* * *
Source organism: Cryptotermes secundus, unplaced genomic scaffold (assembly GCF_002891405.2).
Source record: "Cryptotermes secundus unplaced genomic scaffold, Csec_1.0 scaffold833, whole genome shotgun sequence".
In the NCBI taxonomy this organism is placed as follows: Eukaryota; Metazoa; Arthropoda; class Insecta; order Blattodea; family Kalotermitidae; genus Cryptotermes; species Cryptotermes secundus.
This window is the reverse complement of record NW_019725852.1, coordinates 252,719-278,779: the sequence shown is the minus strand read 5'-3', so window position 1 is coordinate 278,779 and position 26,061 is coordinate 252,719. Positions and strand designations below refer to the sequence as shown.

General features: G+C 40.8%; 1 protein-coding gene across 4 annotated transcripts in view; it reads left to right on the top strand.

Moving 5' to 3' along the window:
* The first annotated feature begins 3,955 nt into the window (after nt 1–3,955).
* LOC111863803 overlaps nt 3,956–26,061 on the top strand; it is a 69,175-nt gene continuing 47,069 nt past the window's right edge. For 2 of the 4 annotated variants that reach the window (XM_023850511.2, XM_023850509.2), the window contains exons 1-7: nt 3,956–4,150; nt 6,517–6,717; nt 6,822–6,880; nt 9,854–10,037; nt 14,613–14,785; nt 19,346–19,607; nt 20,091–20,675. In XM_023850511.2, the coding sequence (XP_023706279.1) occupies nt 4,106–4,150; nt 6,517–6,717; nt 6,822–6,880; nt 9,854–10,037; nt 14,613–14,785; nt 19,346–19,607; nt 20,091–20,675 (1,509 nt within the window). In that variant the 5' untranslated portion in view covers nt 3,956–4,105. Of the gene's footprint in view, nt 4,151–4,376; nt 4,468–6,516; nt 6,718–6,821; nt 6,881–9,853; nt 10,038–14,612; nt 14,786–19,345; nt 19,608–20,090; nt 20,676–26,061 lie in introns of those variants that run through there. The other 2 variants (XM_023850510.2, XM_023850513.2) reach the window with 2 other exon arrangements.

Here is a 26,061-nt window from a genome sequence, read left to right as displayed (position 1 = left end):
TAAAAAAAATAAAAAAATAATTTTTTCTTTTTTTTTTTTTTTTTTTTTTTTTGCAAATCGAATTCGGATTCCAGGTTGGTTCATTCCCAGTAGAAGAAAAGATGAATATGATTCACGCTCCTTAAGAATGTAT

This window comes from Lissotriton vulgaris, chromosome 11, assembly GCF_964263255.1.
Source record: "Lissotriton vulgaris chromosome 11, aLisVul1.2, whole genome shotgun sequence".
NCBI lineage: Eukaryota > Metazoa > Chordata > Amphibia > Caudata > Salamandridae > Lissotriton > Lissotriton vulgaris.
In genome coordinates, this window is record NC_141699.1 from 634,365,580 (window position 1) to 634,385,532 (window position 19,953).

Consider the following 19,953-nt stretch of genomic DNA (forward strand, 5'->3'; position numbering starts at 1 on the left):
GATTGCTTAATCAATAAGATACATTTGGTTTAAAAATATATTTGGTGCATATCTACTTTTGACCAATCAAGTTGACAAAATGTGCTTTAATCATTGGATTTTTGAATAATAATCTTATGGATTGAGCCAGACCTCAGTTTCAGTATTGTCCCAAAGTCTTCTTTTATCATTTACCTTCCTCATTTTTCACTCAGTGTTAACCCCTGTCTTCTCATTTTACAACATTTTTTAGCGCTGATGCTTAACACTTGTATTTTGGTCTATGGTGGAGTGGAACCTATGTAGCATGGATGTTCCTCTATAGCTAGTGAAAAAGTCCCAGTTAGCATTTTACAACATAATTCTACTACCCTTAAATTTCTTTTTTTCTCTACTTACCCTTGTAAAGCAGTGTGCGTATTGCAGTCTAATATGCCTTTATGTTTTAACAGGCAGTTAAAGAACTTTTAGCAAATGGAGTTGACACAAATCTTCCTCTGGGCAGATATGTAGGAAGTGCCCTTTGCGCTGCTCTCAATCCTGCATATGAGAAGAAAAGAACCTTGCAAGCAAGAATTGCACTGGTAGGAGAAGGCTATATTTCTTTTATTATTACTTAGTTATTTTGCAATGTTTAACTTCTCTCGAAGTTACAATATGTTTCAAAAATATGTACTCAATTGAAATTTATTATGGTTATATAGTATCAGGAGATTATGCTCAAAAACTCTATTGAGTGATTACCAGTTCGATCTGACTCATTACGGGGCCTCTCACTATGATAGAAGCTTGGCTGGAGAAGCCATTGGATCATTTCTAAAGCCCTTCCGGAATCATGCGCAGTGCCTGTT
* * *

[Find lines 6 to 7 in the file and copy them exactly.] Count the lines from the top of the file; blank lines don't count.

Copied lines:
Moving 5' to 3' along the window:
* The first annotated feature begins 3,955 nt into the window (after nt 1–3,955).